The missionary Valentine Chalier wrote in 1736: “As for clocks, the Imperial palace is stuffed with them……there must be more than 4000 from the best masters of Paris and London…”
The ‘Chinese market’ clock offered at Bellmans in Billingshurst on May 12 had been a valuation day consignment from a local private vendor.
Ian White, author of English Clocks for the Eastern Markets (2012), catalogued the lot, attributing it to William Carpenter who worked at various addresses in Soho, London from 1778 until retirement in 1817. He worked with James Cox on the production of his complex automata clocks and was a frequent customer of the clockmakers Thwaites & Reed, with 50 ‘jobs’ noted in their account books.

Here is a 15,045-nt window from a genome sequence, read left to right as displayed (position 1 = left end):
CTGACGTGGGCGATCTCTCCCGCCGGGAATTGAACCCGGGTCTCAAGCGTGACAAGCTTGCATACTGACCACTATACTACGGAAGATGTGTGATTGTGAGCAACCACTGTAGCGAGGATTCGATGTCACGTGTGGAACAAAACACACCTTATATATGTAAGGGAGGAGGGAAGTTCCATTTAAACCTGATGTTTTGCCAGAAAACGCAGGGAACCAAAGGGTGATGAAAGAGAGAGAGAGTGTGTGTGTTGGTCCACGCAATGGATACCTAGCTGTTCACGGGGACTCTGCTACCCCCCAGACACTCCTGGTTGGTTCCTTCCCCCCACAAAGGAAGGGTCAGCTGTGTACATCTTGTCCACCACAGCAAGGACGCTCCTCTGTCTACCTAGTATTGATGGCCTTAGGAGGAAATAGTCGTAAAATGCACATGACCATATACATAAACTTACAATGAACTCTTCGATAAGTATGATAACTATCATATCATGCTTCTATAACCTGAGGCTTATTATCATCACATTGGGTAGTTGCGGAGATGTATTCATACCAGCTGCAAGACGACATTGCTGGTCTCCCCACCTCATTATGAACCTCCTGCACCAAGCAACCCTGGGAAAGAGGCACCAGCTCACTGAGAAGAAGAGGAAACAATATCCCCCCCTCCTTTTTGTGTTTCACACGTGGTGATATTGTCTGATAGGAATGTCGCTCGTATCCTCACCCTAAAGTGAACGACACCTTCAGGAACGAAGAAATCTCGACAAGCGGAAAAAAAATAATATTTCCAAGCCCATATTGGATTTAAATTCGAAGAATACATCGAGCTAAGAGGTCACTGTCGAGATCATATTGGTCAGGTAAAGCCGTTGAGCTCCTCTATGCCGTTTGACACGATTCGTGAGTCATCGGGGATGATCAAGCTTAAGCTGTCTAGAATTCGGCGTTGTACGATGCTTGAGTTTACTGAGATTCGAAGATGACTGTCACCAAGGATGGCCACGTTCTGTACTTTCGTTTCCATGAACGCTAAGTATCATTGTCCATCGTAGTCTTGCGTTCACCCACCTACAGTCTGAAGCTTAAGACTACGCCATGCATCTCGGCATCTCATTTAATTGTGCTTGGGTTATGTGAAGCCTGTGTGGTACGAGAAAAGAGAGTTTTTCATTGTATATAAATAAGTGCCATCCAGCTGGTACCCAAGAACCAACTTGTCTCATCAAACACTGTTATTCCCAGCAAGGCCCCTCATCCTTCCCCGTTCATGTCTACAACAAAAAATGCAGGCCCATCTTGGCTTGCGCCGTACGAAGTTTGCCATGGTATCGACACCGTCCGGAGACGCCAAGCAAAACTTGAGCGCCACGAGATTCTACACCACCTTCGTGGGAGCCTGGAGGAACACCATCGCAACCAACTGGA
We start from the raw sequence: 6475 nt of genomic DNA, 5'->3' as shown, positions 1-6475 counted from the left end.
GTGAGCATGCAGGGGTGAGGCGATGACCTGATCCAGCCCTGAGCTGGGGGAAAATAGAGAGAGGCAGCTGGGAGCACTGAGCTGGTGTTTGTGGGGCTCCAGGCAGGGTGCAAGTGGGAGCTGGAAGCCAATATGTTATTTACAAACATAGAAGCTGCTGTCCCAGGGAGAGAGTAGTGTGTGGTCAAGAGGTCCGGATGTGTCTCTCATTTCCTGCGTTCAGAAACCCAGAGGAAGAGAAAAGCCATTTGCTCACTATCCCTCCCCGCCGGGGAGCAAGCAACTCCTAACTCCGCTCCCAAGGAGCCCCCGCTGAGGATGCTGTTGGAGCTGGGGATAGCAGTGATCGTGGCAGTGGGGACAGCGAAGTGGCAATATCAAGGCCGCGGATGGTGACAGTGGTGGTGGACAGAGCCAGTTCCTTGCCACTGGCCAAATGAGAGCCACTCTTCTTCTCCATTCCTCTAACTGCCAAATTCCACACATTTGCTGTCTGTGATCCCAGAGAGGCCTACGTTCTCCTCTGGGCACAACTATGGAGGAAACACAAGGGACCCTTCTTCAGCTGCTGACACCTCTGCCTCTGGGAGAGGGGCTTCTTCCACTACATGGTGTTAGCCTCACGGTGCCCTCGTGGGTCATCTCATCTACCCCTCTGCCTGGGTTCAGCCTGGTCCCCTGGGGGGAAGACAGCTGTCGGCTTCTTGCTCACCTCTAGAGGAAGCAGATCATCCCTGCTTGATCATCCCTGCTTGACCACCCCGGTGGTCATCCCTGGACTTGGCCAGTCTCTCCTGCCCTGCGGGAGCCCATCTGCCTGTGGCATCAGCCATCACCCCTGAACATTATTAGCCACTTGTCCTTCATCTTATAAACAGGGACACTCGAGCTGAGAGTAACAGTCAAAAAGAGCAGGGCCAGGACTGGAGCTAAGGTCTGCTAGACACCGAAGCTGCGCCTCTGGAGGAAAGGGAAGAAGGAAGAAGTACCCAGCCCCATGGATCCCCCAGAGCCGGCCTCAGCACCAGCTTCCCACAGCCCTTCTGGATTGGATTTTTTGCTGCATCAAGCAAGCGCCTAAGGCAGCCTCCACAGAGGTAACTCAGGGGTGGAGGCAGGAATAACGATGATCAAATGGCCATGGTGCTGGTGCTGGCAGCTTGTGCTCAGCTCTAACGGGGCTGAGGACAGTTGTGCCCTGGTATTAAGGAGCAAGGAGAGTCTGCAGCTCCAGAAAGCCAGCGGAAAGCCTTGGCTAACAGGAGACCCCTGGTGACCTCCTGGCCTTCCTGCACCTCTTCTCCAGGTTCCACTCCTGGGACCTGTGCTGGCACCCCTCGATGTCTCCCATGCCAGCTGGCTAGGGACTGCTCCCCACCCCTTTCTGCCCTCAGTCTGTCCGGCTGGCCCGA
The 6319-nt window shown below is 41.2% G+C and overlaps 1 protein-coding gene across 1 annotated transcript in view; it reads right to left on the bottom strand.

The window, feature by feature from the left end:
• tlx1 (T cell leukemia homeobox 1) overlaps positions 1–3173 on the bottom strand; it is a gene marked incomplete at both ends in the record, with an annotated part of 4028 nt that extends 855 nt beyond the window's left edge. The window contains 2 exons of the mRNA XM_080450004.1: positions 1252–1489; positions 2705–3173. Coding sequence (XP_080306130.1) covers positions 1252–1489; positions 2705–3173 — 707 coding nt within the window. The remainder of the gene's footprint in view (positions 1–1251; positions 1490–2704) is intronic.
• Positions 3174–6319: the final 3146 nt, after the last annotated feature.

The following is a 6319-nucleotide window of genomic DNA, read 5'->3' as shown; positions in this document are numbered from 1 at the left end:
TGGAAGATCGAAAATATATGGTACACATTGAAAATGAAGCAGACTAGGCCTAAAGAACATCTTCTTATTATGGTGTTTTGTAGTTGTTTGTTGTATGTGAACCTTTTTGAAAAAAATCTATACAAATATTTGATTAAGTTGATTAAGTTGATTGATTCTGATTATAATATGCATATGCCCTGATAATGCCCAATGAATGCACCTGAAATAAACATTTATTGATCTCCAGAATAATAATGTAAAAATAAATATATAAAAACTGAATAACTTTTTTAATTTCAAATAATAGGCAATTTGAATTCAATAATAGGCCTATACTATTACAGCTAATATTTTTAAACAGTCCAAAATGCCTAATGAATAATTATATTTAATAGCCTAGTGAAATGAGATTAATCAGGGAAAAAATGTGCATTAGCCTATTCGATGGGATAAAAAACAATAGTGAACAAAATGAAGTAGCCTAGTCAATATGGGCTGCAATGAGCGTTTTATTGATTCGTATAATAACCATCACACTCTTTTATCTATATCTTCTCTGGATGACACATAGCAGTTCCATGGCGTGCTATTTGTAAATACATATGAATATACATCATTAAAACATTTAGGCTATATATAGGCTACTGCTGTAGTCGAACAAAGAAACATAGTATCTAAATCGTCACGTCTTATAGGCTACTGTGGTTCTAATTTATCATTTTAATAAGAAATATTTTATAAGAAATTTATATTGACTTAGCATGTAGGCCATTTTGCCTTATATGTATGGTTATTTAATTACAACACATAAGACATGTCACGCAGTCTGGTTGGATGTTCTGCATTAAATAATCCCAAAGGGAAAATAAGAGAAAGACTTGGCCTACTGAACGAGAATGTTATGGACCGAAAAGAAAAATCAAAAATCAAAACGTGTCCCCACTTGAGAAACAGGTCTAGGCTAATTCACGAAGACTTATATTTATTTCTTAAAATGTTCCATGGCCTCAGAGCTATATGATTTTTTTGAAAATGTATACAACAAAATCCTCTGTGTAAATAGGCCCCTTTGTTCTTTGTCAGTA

Four other clocks are known with the same 12in (30cm) high ormolu case designs, set with Geneva enamel panels, paste and a surmounting ‘jewelled’ vase, two of which are signed by Carpenter.
The musical clockwork and automata to this discovery were working, although the clock movement was not the original and had been replaced by a mid-19th century Swiss watch movement for the timekeeping.
Nevertheless, estimated at £7000-10,000, it sold to a buyer on thesaleroom.com for £34,000 (plus 22% buyer’s premium).